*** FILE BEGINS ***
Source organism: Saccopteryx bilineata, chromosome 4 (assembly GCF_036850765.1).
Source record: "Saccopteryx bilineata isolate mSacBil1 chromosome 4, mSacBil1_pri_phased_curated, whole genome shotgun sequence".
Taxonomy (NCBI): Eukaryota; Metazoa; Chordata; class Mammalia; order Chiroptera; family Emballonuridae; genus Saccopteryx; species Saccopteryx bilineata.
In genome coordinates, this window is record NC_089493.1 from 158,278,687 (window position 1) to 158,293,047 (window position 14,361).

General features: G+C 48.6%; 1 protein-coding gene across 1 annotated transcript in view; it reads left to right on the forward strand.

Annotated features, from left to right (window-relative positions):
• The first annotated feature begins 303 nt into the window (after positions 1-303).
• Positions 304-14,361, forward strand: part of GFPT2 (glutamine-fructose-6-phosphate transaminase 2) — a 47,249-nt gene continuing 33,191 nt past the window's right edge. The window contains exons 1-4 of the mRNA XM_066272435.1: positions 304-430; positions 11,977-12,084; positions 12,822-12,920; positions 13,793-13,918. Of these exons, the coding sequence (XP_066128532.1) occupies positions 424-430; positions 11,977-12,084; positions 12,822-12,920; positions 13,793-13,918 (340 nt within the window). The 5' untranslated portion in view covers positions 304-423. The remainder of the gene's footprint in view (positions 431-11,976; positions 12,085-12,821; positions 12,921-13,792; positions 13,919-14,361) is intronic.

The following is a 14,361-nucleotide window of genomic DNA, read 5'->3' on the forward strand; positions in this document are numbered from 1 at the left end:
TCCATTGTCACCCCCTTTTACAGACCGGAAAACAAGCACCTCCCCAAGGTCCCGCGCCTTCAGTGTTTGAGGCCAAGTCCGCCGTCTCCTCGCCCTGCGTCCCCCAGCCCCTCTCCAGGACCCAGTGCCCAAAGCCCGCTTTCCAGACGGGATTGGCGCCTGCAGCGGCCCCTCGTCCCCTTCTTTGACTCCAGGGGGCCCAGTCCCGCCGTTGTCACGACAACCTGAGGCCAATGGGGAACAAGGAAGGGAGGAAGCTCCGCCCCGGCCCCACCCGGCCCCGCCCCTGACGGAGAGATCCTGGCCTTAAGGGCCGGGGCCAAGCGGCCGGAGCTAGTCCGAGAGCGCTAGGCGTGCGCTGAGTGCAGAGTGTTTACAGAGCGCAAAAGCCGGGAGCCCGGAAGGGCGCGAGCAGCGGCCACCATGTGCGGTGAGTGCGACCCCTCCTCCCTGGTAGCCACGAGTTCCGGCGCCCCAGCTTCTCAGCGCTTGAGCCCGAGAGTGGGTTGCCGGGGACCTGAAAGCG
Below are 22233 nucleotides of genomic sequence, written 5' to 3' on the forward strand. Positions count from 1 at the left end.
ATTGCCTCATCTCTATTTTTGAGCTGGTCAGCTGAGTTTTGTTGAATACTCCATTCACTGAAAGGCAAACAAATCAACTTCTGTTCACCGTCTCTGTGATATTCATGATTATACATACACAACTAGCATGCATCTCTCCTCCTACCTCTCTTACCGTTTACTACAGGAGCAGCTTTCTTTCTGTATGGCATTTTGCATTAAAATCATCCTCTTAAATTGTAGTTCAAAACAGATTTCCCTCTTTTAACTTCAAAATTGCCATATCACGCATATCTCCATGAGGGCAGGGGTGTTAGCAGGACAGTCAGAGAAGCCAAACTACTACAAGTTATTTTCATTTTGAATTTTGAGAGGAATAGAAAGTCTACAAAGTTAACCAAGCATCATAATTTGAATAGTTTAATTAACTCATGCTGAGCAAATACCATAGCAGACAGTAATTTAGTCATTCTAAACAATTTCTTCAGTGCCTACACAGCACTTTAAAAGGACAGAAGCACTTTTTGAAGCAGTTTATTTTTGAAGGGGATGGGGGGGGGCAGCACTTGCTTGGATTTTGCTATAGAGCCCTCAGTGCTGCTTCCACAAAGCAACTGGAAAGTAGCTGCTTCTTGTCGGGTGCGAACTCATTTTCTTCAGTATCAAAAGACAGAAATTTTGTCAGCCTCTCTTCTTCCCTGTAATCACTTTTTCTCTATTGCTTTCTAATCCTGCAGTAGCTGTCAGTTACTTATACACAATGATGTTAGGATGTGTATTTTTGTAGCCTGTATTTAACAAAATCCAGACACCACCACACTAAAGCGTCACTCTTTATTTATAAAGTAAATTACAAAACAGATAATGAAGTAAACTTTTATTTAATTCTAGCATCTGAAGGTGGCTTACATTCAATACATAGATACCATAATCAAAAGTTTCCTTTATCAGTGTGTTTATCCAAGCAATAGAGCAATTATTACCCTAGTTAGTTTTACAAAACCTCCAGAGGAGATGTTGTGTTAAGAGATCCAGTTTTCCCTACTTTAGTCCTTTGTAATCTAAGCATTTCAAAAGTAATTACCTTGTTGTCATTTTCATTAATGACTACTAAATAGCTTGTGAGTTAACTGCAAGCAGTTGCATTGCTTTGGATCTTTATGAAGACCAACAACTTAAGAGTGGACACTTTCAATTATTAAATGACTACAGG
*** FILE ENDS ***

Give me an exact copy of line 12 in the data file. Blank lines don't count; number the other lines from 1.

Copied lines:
ATTGCCTCATCTCTATTTTTGAGCTGGTCAGCTGAGTTTTGTTGAATACTCCATTCACTGAAAGGCAAACAAATCAACTTCTGTTCACCGTCTCTGTGATATTCATGATTATACATACACAACTAGCATGCATCTCTCCTCCTACCTCTCTTACCGTTTACTACAGGAGCAGCTTTCTTTCTGTATGGCATTTTGCATTAAAATCATCCTCTTAAATTGTAGTTCAAAACAGATTTCCCTCTTTTAACTTCAAAATTGCCATATCACGCATATCTCCATGAGGGCAGGGGTGTTAGCAGGACAGTCAGAGAAGCCAAACTACTACAAGTTATTTTCATTTTGAATTTTGAGAGGAATAGAAAGTCTACAAAGTTAACCAAGCATCATAATTTGAATAGTTTAATTAACTCATGCTGAGCAAATACCATAGCAGACAGTAATTTAGTCATTCTAAACAATTTCTTCAGTGCCTACACAGCACTTTAAAAGGACAGAAGCACTTTTTGAAGCAGTTTATTTTTGAAGGGGATGGGGGGGGGCAGCACTTGCTTGGATTTTGCTATAGAGCCCTCAGTGCTGCTTCCACAAAGCAACTGGAAAGTAGCTGCTTCTTGTCGGGTGCGAACTCATTTTCTTCAGTATCAAAAGACAGAAATTTTGTCAGCCTCTCTTCTTCCCTGTAATCACTTTTTCTCTATTGCTTTCTAATCCTGCAGTAGCTGTCAGTTACTTATACACAATGATGTTAGGATGTGTATTTTTGTAGCCTGTATTTAACAAAATCCAGACACCACCACACTAAAGCGTCACTCTTTATTTATAAAGTAAATTACAAAACAGATAATGAAGTAAACTTTTATTTAATTCTAGCATCTGAAGGTGGCTTACATTCAATACATAGATACCATAATCAAAAGTTTCCTTTATCAGTGTGTTTATCCAAGCAATAGAGCAATTATTACCCTAGTTAGTTTTACAAAACCTCCAGAGGAGATGTTGTGTTAAGAGATCCAGTTTTCCCTACTTTAGTCCTTTGTAATCTAAGCATTTCAAAAGTAATTACCTTGTTGTCATTTTCATTAATGACTACTAAATAGCTTGTGAGTTAACTGCAAGCAGTTGCATTGCTTTGGATCTTTATGAAGACCAACAACTTAAGAGTGGACACTTTCAATTATTAAATGACTACAGG